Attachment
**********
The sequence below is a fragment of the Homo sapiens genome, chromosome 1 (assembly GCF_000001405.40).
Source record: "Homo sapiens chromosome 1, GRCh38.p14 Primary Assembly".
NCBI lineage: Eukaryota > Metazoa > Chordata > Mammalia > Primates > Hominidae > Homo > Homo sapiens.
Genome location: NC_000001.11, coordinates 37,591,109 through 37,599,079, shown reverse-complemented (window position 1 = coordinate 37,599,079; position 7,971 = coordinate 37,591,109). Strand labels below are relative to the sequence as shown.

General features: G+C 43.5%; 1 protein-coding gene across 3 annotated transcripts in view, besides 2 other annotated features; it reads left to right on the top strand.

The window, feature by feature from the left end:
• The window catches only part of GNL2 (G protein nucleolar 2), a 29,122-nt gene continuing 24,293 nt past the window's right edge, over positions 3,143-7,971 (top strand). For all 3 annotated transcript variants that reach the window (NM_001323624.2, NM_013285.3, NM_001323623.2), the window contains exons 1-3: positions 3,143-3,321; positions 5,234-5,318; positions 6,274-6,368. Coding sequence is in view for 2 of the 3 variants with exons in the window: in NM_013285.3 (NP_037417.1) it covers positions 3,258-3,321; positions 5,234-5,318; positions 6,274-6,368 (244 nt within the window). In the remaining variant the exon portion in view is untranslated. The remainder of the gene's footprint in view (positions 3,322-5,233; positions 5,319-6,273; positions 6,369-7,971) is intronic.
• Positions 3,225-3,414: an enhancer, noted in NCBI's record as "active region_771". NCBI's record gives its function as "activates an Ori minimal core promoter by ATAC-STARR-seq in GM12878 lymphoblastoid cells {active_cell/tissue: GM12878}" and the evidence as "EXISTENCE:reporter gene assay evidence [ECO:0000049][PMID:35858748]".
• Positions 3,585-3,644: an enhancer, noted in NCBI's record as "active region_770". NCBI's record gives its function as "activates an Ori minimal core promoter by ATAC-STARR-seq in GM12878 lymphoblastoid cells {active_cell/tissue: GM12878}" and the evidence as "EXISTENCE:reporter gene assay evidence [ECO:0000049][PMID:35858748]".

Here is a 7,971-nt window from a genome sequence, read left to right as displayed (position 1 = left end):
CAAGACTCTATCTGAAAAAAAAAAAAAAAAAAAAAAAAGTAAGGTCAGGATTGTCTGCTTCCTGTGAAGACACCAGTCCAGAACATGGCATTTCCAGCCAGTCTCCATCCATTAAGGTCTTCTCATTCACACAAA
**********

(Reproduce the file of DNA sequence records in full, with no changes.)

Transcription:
The sequence below is a fragment of the Homo sapiens genome, chromosome 1 (assembly GCF_000001405.40).
Source record: "Homo sapiens chromosome 1, GRCh38.p14 Primary Assembly".
NCBI lineage: Eukaryota > Metazoa > Chordata > Mammalia > Primates > Hominidae > Homo > Homo sapiens.
Genome location: NC_000001.11, coordinates 37,591,109 through 37,599,079, shown reverse-complemented (window position 1 = coordinate 37,599,079; position 7,971 = coordinate 37,591,109). Strand labels below are relative to the sequence as shown.

General features: G+C 43.5%; 1 protein-coding gene across 3 annotated transcripts in view, besides 2 other annotated features; it reads left to right on the top strand.

The window, feature by feature from the left end:
• The window catches only part of GNL2 (G protein nucleolar 2), a 29,122-nt gene continuing 24,293 nt past the window's right edge, over positions 3,143-7,971 (top strand). For all 3 annotated transcript variants that reach the window (NM_001323624.2, NM_013285.3, NM_001323623.2), the window contains exons 1-3: positions 3,143-3,321; positions 5,234-5,318; positions 6,274-6,368. Coding sequence is in view for 2 of the 3 variants with exons in the window: in NM_013285.3 (NP_037417.1) it covers positions 3,258-3,321; positions 5,234-5,318; positions 6,274-6,368 (244 nt within the window). In the remaining variant the exon portion in view is untranslated. The remainder of the gene's footprint in view (positions 3,322-5,233; positions 5,319-6,273; positions 6,369-7,971) is intronic.
• Positions 3,225-3,414: an enhancer, noted in NCBI's record as "active region_771". NCBI's record gives its function as "activates an Ori minimal core promoter by ATAC-STARR-seq in GM12878 lymphoblastoid cells {active_cell/tissue: GM12878}" and the evidence as "EXISTENCE:reporter gene assay evidence [ECO:0000049][PMID:35858748]".
• Positions 3,585-3,644: an enhancer, noted in NCBI's record as "active region_770". NCBI's record gives its function as "activates an Ori minimal core promoter by ATAC-STARR-seq in GM12878 lymphoblastoid cells {active_cell/tissue: GM12878}" and the evidence as "EXISTENCE:reporter gene assay evidence [ECO:0000049][PMID:35858748]".

Here is a 7,971-nt window from a genome sequence, read left to right as displayed (position 1 = left end):
CAAGACTCTATCTGAAAAAAAAAAAAAAAAAAAAAAAAGTAAGGTCAGGATTGTCTGCTTCCTGTGAAGACACCAGTCCAGAACATGGCATTTCCAGCCAGTCTCCATCCATTAAGGTCTTCTCATTCACACAAA